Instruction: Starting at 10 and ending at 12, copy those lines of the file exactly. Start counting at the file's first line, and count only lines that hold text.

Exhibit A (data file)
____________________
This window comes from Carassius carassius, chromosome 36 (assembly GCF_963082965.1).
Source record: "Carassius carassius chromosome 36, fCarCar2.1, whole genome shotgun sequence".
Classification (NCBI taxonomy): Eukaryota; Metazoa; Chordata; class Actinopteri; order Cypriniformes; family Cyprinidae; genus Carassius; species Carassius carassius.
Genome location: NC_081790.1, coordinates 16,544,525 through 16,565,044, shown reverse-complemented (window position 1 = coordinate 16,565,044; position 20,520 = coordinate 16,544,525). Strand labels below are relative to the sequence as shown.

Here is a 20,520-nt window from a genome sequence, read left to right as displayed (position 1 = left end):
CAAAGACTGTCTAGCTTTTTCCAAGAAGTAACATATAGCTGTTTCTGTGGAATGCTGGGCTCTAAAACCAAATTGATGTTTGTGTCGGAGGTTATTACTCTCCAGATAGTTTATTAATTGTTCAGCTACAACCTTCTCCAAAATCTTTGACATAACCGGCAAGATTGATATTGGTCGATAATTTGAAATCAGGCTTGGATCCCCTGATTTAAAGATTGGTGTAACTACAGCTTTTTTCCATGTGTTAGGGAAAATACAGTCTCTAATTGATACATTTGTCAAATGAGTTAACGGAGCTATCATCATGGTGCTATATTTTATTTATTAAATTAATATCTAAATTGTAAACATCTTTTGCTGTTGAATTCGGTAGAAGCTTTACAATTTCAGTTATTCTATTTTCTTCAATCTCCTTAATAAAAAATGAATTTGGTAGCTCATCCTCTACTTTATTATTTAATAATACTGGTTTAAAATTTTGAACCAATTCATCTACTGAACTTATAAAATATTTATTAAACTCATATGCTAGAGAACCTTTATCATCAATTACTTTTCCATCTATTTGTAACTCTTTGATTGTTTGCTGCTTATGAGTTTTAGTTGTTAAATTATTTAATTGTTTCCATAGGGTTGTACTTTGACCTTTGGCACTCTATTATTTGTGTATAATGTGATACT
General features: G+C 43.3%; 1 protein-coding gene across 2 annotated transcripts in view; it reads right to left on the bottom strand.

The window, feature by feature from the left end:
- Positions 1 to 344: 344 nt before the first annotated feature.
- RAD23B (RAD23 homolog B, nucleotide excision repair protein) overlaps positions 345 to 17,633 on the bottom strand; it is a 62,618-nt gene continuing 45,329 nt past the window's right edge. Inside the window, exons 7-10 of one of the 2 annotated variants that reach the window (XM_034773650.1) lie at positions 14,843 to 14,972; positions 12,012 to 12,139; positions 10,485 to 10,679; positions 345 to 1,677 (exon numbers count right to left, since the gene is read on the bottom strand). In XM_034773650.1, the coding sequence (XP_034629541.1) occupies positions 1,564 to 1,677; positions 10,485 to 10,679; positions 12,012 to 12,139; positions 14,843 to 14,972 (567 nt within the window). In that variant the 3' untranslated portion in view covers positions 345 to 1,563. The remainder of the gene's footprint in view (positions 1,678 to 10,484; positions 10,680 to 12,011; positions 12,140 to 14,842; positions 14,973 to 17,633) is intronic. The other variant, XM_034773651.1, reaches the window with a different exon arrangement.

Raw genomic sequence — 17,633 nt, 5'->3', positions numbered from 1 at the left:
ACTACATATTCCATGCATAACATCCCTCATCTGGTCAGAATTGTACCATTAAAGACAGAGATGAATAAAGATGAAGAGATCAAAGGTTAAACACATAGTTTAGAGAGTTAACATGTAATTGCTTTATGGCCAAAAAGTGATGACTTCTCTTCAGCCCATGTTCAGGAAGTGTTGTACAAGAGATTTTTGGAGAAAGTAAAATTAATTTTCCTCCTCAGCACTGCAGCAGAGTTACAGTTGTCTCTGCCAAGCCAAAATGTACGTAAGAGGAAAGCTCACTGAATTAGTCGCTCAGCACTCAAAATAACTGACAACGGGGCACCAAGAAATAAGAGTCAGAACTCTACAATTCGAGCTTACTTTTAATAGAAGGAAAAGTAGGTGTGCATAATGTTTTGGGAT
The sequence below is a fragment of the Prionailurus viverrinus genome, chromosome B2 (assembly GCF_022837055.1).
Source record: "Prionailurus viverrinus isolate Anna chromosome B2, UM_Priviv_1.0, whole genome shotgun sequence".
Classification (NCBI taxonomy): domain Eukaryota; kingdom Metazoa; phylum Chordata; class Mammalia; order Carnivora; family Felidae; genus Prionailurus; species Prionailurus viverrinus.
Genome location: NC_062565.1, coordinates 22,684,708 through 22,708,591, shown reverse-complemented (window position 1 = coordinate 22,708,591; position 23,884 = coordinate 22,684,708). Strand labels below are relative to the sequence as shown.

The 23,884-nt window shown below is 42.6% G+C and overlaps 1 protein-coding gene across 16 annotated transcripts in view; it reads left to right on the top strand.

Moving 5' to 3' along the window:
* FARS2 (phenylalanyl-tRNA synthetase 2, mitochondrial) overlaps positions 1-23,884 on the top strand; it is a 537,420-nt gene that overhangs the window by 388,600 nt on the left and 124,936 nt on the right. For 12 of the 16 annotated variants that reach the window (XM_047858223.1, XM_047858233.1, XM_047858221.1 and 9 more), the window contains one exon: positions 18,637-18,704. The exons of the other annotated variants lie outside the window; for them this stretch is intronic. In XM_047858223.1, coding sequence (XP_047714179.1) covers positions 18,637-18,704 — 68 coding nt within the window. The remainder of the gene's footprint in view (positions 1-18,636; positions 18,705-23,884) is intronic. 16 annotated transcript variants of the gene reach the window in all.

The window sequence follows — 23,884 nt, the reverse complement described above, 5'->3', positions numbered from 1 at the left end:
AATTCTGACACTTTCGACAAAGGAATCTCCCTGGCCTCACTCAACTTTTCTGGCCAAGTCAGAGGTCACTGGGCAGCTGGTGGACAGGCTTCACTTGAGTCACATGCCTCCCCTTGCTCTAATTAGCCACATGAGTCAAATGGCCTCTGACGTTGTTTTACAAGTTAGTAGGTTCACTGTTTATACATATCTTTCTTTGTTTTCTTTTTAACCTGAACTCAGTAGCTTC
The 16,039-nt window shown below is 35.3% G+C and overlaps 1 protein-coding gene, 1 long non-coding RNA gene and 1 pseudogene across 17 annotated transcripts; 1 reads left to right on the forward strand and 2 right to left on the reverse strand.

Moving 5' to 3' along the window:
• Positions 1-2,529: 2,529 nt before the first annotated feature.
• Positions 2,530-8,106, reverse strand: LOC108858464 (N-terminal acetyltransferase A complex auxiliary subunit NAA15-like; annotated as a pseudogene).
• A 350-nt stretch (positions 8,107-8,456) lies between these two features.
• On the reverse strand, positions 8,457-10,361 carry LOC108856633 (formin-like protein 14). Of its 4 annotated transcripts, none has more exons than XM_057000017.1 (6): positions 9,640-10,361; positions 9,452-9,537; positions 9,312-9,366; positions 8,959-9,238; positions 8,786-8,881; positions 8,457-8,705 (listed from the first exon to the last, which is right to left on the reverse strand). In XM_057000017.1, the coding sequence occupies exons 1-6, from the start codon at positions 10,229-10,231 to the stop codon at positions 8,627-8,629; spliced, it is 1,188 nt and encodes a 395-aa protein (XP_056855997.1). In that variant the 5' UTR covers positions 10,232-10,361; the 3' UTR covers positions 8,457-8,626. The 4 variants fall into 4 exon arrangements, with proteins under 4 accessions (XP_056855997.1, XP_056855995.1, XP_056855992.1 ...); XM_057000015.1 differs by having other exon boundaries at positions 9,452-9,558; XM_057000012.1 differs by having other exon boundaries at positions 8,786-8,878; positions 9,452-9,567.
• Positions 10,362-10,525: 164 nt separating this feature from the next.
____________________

- RAD23B (RAD23 homolog B, nucleotide excision repair protein) overlaps positions 345 to 17,633 on the bottom strand; it is a 62,618-nt gene continuing 45,329 nt past the window's right edge. Inside the window, exons 7-10 of one of the 2 annotated variants that reach the window (XM_034773650.1) lie at positions 14,843 to 14,972; positions 12,012 to 12,139; positions 10,485 to 10,679; positions 345 to 1,677 (exon numbers count right to left, since the gene is read on the bottom strand). In XM_034773650.1, the coding sequence (XP_034629541.1) occupies positions 1,564 to 1,677; positions 10,485 to 10,679; positions 12,012 to 12,139; positions 14,843 to 14,972 (567 nt within the window). In that variant the 3' untranslated portion in view covers positions 345 to 1,563. The remainder of the gene's footprint in view (positions 1,678 to 10,484; positions 10,680 to 12,011; positions 12,140 to 14,842; positions 14,973 to 17,633) is intronic. The other variant, XM_034773651.1, reaches the window with a different exon arrangement.

Raw genomic sequence — 17,633 nt, 5'->3', positions numbered from 1 at the left:
ACTACATATTCCATGCATAACATCCCTCATCTGGTCAGAATTGTACCATTAAAGACAGAGATGAATAAAGATGAAGAGATCAAAGGTTAAACACATAGTTTAGAGAGTTAACATGTAATTGCTTTATGGCCAAAAAGTGATGACTTCTCTTCAGCCCATGTTCAGGAAGTGTTGTACAAGAGATTTTTGGAGAAAGTAAAATTAATTTTCCTCCTCAGCACTGCAGCAGAGTTACAGTTGTCTCTGCCAAGCCAAAATGTACGTAAGAGGAAAGCTCACTGAATTAGTCGCTCAGCACTCAAAATAACTGACAACGGGGCACCAAGAAATAAGAGTCAGAACTCTACAATTCGAGCTTACTTTTAATAGAAGGAAAAGTAGGTGTGCATAATGTTTTGGGAT